This month on the blog we are talking conferences – how to act, what to expect — and we’ll also be sharing some great stories about what our clients have learned at various conferences. To kick us off, I’ve interviewed my client Mo O’Hara about our first meeting. I hope this interview shows that by being relaxed and just enjoying talking to people, you can make great connections at conferences.

Mo and I first met in September 2011, about two weeks after I became an agent. Mo was a volunteer at the 2011 SCBWI British Isles conference and her official title was ‘speaker coordinator’.

M: The first three chapters of what became Zombie Goldfish, prompted by a SCBWI Slushpile Challenge prompt about Frankenstein, were written in May 2011 and I went away on the Scoobie (UK term for SCBWI’ers) retreat to try and finish it! It was nearly complete by the time I met you, but I knew it wasn’t ready to submit.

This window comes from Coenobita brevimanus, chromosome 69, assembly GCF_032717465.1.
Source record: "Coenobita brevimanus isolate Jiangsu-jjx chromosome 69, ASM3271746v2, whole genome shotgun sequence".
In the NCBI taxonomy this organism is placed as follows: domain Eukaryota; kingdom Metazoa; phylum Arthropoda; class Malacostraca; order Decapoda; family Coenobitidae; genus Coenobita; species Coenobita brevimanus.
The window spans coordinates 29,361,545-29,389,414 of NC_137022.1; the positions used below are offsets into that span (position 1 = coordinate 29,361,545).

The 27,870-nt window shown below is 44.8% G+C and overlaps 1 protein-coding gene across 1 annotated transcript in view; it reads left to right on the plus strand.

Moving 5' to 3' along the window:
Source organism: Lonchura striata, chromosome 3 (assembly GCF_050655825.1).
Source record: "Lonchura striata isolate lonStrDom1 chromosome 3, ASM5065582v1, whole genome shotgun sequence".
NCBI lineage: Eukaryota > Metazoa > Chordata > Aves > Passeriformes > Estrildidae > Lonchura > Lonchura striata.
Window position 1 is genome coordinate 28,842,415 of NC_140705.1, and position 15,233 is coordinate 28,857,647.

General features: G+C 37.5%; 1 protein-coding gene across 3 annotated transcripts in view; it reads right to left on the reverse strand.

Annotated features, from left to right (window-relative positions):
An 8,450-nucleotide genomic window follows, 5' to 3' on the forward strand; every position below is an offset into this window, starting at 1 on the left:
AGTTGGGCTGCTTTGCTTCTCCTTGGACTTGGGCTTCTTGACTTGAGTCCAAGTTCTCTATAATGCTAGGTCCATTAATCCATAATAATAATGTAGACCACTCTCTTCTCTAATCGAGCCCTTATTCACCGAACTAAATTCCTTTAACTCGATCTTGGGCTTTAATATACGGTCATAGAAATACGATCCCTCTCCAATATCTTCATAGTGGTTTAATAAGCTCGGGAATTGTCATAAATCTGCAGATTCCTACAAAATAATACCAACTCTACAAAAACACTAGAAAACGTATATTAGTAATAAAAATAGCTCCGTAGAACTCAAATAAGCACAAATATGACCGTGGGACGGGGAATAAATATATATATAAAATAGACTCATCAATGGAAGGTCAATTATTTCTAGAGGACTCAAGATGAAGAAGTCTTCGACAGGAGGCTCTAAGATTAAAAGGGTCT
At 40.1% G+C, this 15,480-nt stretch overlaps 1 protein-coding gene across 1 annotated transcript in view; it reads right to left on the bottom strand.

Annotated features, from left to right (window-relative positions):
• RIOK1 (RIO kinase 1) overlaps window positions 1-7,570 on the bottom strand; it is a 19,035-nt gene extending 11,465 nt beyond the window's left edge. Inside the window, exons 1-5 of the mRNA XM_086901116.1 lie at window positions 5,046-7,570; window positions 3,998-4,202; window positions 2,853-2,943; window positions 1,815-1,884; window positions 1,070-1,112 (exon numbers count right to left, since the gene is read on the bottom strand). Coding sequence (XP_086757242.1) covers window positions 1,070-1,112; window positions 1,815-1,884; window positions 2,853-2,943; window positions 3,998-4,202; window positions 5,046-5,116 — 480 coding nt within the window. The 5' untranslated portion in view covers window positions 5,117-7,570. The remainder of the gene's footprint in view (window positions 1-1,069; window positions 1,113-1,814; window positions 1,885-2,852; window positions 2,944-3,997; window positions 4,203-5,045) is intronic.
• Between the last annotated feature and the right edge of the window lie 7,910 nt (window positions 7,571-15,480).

I thought, “I’m schmoozing and meeting people at the conference,” but with the idea of contacting people in February or March of the following year when the book was more polished. So I wasn’t sharking agents immediately, plus I was on duty. I was there to facilitate other people having a good time. I had booked these speakers and I didn’t want them to stand around looking bored!  I wanted to make sure they had full glasses of wine and that they were having a good time.

G: So, you were in charge of making people network?

M: Yep, I was scooping up people who looked like they were lost and putting them together with other people, and explaining they might know people in common and that sort of thing. And then we met at the bar...